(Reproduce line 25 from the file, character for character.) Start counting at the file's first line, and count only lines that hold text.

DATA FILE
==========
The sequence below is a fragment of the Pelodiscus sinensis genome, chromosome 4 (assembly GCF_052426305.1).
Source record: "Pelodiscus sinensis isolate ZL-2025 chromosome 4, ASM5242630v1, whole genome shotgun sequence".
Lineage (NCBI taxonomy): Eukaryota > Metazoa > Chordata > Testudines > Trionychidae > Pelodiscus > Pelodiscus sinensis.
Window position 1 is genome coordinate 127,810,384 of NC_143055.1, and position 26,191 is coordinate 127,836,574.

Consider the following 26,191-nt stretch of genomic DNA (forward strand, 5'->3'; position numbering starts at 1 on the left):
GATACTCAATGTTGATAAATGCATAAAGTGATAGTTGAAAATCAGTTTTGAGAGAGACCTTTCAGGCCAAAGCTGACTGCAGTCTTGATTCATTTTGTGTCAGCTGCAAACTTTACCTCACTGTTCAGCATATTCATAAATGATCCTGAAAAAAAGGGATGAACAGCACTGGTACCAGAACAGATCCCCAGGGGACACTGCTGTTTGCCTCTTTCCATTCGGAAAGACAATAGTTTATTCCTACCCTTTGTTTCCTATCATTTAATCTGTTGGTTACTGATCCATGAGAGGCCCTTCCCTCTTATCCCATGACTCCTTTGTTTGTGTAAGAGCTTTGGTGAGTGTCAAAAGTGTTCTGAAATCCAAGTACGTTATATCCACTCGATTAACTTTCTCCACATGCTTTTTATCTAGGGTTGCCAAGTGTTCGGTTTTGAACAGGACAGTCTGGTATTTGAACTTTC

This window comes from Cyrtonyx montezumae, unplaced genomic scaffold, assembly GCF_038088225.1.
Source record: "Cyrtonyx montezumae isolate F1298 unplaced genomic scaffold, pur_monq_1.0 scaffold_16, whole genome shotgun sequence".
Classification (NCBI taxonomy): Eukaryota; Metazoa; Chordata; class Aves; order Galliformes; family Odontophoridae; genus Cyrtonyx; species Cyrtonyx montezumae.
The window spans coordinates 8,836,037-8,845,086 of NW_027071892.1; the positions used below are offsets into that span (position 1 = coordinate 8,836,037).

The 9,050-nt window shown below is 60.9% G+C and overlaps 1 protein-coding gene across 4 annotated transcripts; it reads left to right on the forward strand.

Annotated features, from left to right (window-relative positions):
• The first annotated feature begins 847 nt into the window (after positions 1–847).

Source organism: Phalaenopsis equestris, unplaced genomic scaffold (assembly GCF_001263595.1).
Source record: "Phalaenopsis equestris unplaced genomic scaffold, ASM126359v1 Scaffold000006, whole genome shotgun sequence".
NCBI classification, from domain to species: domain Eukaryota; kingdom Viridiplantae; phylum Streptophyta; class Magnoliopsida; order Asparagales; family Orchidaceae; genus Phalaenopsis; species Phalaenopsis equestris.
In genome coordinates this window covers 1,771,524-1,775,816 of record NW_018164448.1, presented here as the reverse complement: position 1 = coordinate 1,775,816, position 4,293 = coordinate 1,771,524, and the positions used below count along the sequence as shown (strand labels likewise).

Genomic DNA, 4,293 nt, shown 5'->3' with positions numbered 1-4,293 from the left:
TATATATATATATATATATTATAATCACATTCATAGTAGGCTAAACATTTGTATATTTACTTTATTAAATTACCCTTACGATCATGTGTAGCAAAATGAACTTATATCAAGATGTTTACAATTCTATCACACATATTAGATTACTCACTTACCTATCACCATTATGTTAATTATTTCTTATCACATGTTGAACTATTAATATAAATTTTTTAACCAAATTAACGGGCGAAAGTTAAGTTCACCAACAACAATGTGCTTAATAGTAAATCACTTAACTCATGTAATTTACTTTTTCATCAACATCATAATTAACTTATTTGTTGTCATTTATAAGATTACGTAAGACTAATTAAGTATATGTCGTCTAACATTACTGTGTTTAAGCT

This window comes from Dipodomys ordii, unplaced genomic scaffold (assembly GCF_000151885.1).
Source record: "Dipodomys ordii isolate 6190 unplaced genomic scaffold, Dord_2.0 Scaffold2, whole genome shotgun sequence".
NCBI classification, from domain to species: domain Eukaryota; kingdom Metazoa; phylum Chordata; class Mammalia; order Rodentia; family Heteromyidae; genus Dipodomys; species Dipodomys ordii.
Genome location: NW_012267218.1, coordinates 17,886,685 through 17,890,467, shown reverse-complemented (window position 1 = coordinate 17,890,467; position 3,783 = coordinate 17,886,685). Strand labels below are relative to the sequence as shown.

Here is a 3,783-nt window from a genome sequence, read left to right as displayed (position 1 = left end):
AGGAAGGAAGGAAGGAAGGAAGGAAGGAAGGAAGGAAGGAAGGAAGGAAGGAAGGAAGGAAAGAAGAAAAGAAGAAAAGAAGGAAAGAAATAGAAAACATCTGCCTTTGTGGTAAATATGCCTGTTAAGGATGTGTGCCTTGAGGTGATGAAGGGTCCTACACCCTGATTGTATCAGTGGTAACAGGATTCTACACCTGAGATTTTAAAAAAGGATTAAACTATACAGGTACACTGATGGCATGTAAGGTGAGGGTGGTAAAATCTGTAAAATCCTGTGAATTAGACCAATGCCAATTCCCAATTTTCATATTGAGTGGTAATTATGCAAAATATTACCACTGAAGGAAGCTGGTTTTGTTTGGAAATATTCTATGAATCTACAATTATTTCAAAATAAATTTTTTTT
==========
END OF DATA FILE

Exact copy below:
AGGAAGGAAGGAAGGAAGGAAGGAAGGAAGGAAGGAAGGAAGGAAGGAAGGAAGGAAGGAAAGAAGAAAAGAAGAAAAGAAGGAAAGAAATAGAAAACATCTGCCTTTGTGGTAAATATGCCTGTTAAGGATGTGTGCCTTGAGGTGATGAAGGGTCCTACACCCTGATTGTATCAGTGGTAACAGGATTCTACACCTGAGATTTTAAAAAAGGATTAAACTATACAGGTACACTGATGGCATGTAAGGTGAGGGTGGTAAAATCTGTAAAATCCTGTGAATTAGACCAATGCCAATTCCCAATTTTCATATTGAGTGGTAATTATGCAAAATATTACCACTGAAGGAAGCTGGTTTTGTTTGGAAATATTCTATGAATCTACAATTATTTCAAAATAAATTTTTTTT